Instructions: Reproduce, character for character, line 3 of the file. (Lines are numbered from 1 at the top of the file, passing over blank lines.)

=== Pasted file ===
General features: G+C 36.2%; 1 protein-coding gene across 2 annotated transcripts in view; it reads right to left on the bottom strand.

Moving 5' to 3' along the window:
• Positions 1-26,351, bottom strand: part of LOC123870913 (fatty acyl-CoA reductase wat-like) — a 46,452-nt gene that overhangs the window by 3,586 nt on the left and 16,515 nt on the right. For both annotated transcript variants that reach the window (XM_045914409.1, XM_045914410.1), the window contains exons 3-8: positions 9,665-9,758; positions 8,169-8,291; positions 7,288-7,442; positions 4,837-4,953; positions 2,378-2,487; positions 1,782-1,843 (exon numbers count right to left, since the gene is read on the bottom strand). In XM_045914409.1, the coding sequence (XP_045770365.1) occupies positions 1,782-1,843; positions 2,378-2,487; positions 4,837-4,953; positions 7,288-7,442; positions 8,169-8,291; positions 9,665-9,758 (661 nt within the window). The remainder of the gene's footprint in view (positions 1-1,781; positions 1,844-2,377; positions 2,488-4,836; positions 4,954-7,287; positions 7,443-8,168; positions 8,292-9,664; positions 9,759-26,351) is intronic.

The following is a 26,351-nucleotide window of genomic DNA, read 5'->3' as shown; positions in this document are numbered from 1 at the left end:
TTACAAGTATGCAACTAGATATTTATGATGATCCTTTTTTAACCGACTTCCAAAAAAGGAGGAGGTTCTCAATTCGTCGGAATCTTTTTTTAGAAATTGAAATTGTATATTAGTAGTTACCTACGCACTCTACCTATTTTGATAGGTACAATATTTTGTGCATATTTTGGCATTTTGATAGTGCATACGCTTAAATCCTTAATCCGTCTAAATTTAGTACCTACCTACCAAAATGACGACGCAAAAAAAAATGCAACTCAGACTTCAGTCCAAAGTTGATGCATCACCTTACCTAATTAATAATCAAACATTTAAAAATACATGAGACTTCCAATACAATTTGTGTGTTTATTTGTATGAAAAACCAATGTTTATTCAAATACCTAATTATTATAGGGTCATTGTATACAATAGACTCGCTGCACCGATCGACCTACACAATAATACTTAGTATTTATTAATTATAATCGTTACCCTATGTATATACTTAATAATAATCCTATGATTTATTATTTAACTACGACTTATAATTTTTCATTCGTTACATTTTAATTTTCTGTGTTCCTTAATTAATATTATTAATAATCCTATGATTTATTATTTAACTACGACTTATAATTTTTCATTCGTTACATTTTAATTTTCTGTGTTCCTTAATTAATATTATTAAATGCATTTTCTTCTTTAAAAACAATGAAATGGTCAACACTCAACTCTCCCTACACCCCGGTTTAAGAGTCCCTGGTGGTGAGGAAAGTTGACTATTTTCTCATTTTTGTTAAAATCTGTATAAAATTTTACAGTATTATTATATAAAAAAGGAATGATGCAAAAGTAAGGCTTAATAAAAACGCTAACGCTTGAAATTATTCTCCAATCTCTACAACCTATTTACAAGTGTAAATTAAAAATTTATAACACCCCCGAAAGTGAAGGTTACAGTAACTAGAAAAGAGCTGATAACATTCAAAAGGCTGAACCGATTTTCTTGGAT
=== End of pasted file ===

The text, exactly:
• Positions 1-26,351, bottom strand: part of LOC123870913 (fatty acyl-CoA reductase wat-like) — a 46,452-nt gene that overhangs the window by 3,586 nt on the left and 16,515 nt on the right. For both annotated transcript variants that reach the window (XM_045914409.1, XM_045914410.1), the window contains exons 3-8: positions 9,665-9,758; positions 8,169-8,291; positions 7,288-7,442; positions 4,837-4,953; positions 2,378-2,487; positions 1,782-1,843 (exon numbers count right to left, since the gene is read on the bottom strand). In XM_045914409.1, the coding sequence (XP_045770365.1) occupies positions 1,782-1,843; positions 2,378-2,487; positions 4,837-4,953; positions 7,288-7,442; positions 8,169-8,291; positions 9,665-9,758 (661 nt within the window). The remainder of the gene's footprint in view (positions 1-1,781; positions 1,844-2,377; positions 2,488-4,836; positions 4,954-7,287; positions 7,443-8,168; positions 8,292-9,664; positions 9,759-26,351) is intronic.